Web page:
Clive Palmer has lost his high court battle with Western Australian over a law banning him from seeking billions of dollars in compensation.
On Wednesday the high court unanimously ruled WA’s extraordinary law extinguishing Palmer and his company Mineralogy’s right to seek compensation over an iron ore mine in the Pilbara was “not invalid or inoperative in its entirety”.
While the decision means the mining billionaire cannot seek compensation from the WA government, it could shift Palmer’s focus to the federal government given Palmer has previously signalled he could launch an investor-state claim.
Mineralogy is in dispute with WA over the stalled Balmoral South iron ore project rejected by the then-premier Colin Barnett in 2012.
When Palmer sought arbitration of the dispute in the Queensland supreme court the WA parliament rushed through legislation to extinguish his claim, warning it could cost the state up to $30bn.
Mineralogy and Palmer both launched high court challenges, arguing that the WA law purported to exercise judicial power and had infringed common law rights.
Palmer, who represented himself, described the legislation as unconstitutional, “repugnant to justice” and “an abomination masquerading as a law”.
He argued against it on several fronts, including that it discriminated against him as a Queensland resident.
On Wednesday, in a joint judgment, the high court justices said the WA law “plainly” does not single Palmer out for discrimination on the basis he was a resident of another state.
“Neither the legal operation nor the practical operation of the whole or any part of the Amending Act would be any different if the plaintiff were resident in Western Australia instead of being resident in Queensland,” they said.
The justices found that Palmer had sought to treat the term “rule of law” as if it were in the constitution, attribute a particular meaning to it based on material outside the constitution and “then to invalidate a law for inconsistency with the meaning or content so attributed”.
The high court also rejected Mineralogy’s separate challenge, unanimously upholding the validity of the law’s most controversial sections, including those specifying that Mineralogy’s proposals for Balmoral South did not give a right to compensationunder the agreement and that a 20 May 2014 arbitral award in the company’s favour “is of no effect”.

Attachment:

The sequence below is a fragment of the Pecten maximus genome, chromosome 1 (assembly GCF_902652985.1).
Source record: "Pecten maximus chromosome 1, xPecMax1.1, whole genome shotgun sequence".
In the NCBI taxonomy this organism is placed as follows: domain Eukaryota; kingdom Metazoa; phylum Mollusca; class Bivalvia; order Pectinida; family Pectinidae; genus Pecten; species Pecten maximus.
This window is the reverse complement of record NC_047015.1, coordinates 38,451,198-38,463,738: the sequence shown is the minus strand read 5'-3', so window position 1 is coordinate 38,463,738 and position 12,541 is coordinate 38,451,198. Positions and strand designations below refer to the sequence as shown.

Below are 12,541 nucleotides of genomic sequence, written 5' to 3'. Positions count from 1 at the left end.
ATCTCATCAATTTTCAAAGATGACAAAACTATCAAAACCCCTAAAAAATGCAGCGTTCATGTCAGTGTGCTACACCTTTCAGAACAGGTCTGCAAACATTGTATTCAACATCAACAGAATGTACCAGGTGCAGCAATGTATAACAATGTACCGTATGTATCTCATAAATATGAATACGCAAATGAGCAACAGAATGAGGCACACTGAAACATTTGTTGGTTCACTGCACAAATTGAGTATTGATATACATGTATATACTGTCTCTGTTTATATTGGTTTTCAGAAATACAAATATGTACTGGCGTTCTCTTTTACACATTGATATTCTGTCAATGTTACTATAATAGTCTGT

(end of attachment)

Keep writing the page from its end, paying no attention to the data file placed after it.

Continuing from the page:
In a joint judgment chief justice Susan Kiefel, and justices Stephen Gageler, Patrick Keane, Michelle Gordon, Simon Steward, and Jacqueline Gleeson found the company had provided “no basis” to convince the court it was necessary to rule on the validity of the rest of the act.
The justices said Mineralogy’s case raised “possibilities” that the WA law would disadvantage it in separate federal court and Queensland supreme court cases but “they remain nothing more than possibilities”.
They warned the parties had paid “insufficient attention” to demonstrating the necessity of answering the questions of law raised and held that altering parties’ rights doesn’t interfere with judicial power, even if the changes are harsh.
The court ordered Palmer and Mineralogy to pay costs.
In December, federal budget papers revealed that taxpayers could ultimately be on the hook for compensation due to a “prospective investor-state claim against Australia” arising from a free trade agreement with Singapore because Mineralogy is owned by Mineralogy International, registered in Singapore.
The mid-year economic and fiscal update said the commonwealth has “received requests for consultation in relation to a dispute pertaining to the Iron Ore Processing (Mineralogy Pty Ltd) Agreement Amendment Act 2020 (WA)”.
While it does not set out the terms of the legal letter to the commonwealth, the papers note consultations “are a pre-condition to the formal commencement of investor-state dispute settlement proceedings”.
Guardian Australia contacted Palmer and Mineralogy for comment.